Vancouver Opera – There’s a monster in all of us.  Faced with an aging audience, the Vancouver Opera wanted to appeal to a younger and more contemporary demographic. They did so with storytelling – quite literally, by developing a new work, Stickboy. This narrative travelled the landscape of the very timely and emotional topic, bullying, through opera. The opera crafted marketing strategy, leveraging non-traditional tactics, including graffiti-like ‘signage’ and an online mural Tumblr page  of this ‘graffiti’ promotional artwork and posters.

This unexpected way of leveraging the art and impact of opera to speak to a current cultural issue inspired conversations and captivated audiences.  The results?  A more than 300% increase in social conversations vs. prior VO shows, 200%+ increase in ticket sales.

Charity: Water – Metropolitan Museum of Art Fundraising Gala

Charity: Water was not afraid to vary from the traditional practices of fundraising when they provided their refined, black-tie dinner guests with Samsung Gear VR headsets enabling them to watch a virtual reality movie documenting a week in the life of a 13-year-old girl, Selam, and her family who were getting clean water for the first time. One donor was so moved by the story, he increased his support by nearly seven times from his prior commitment of $60,000 to $400,000 – driven by power of authentic and evocative storytelling.

The AdWeek piece ‘How Virtual Reality is Inspiring Donors to Dig Deep for Charitable Causes”  provides additional richness and detail to this innovative approach in the philanthropic world. Outcome: In surpassing event expectations, donors committed that evening to giving $2.4 million.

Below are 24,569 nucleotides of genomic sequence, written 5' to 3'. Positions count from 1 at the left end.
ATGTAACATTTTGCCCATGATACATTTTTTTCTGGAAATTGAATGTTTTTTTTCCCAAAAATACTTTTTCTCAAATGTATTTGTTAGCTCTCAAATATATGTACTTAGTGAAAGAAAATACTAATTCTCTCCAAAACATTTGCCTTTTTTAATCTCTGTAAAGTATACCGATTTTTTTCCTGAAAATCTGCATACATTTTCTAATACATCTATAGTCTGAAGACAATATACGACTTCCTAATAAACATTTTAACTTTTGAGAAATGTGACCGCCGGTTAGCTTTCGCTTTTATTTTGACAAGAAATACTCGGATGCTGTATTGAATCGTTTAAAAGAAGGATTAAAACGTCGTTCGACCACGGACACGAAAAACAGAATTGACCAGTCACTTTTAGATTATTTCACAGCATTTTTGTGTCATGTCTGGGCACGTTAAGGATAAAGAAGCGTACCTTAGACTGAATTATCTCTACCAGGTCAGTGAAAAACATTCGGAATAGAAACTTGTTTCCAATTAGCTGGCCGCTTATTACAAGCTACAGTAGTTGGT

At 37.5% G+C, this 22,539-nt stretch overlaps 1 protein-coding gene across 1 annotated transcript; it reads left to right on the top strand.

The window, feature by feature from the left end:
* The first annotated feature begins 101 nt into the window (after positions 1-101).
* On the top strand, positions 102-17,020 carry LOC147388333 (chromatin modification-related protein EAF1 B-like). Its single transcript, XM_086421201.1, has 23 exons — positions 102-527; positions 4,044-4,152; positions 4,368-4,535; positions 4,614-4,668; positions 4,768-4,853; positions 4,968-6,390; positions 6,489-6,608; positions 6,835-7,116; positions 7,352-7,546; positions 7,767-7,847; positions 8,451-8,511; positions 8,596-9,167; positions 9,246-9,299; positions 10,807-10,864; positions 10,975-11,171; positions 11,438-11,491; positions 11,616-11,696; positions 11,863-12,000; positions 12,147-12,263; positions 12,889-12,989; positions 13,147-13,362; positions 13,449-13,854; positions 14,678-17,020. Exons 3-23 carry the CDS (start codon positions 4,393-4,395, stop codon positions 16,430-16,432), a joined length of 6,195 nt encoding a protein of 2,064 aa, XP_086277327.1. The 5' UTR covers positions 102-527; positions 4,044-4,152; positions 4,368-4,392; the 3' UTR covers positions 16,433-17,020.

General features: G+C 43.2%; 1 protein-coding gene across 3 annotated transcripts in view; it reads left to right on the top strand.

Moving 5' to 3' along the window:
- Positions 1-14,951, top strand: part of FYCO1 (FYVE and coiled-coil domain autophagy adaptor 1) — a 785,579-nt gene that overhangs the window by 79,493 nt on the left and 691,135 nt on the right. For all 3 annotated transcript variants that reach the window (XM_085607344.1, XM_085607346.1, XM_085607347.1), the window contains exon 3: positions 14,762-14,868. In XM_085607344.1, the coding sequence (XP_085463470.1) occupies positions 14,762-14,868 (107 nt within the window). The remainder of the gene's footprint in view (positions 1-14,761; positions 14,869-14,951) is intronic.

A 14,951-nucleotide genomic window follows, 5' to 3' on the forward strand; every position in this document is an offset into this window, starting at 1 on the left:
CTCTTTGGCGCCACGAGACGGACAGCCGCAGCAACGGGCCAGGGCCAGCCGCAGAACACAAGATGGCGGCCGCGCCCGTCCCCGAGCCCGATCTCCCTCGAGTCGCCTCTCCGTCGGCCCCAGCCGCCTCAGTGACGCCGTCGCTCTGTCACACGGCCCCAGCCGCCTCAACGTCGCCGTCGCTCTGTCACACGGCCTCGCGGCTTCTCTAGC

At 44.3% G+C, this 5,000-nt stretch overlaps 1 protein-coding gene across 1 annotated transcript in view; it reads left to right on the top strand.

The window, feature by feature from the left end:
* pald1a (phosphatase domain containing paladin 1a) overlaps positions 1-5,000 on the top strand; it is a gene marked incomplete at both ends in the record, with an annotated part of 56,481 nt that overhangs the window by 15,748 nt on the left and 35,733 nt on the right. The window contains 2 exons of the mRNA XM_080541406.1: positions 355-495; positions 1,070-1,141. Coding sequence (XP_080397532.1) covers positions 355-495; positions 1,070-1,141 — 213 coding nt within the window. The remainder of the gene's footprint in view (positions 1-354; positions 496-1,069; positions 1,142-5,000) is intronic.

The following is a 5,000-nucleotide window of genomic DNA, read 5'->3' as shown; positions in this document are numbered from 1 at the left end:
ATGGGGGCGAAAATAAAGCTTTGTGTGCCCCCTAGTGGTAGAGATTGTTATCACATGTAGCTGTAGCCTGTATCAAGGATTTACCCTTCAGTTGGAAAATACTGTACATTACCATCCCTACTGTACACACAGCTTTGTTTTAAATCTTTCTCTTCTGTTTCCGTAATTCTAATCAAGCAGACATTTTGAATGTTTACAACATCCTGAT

Internal Application Examples

While the previous case studies show external applications and impacts of storytelling, this topic also has far reaching implications inside organizations. This is illuminated in the March 2016 Forbes piece “Data Storytelling: The Essential Data Science Skill Everyone Needs” with a quote from Google’s Chief Economist Dr. Hal R. Varian where he stated “The ability to take data—to be able to understand it, to process it, to extract value from it, to visualize it, to communicate it—that’s going to be a hugely important skill in the next decades.”  While his statement dates back to 2009, many businesses would agree with Varian’s astute assessment in 2016.

Lowe’s Innovation Lab offers another unique and daring example of leveraging storytelling for impact and influence within an organization. Kyle Nel, Executive Director of Lowe’s Innovation Lab, is a leader in the storytelling and disruptive innovation spaces. Envision a meeting of Lowe’s Home Improvement senior executives reviewing presentation in science fiction comic book format. It may seem outlandish, but it’s true and it was a success. His team was able to share data and recommendations in a compelling and persuasive format.

Nel and the Innovation Lab continue to break ground in new territories such as ‘holorooms’ in many Lowe’s brick and mortar locations and their partnership with NASA to print 3D tools in space, due in part to their ability to communicate data and recommendations in a compelling way.

Digital Tools and Research Techniques

Business and the Market Research industry have responded to the continued rise in digital and evolution of consumer behavior with new business models, research methods and digital technologies. Some key methods and technologies to support this evolved form of storytelling include: Online Qualitative Research, Mobile Market Research, and Video Ethnography. An overview and supporting examples are provided below:

Online Qualitative Research.

Leveraging best practices from traditional in-person qualitative research, online studies are now frequently conducted in several formats including: online bulletin boards, live webcam interviews or groups, and on-going consumer communities. Leading global businesses are placing increasing emphasis on these approaches which enable them to become more closely connected with consumers in an agile and cost-efficient way.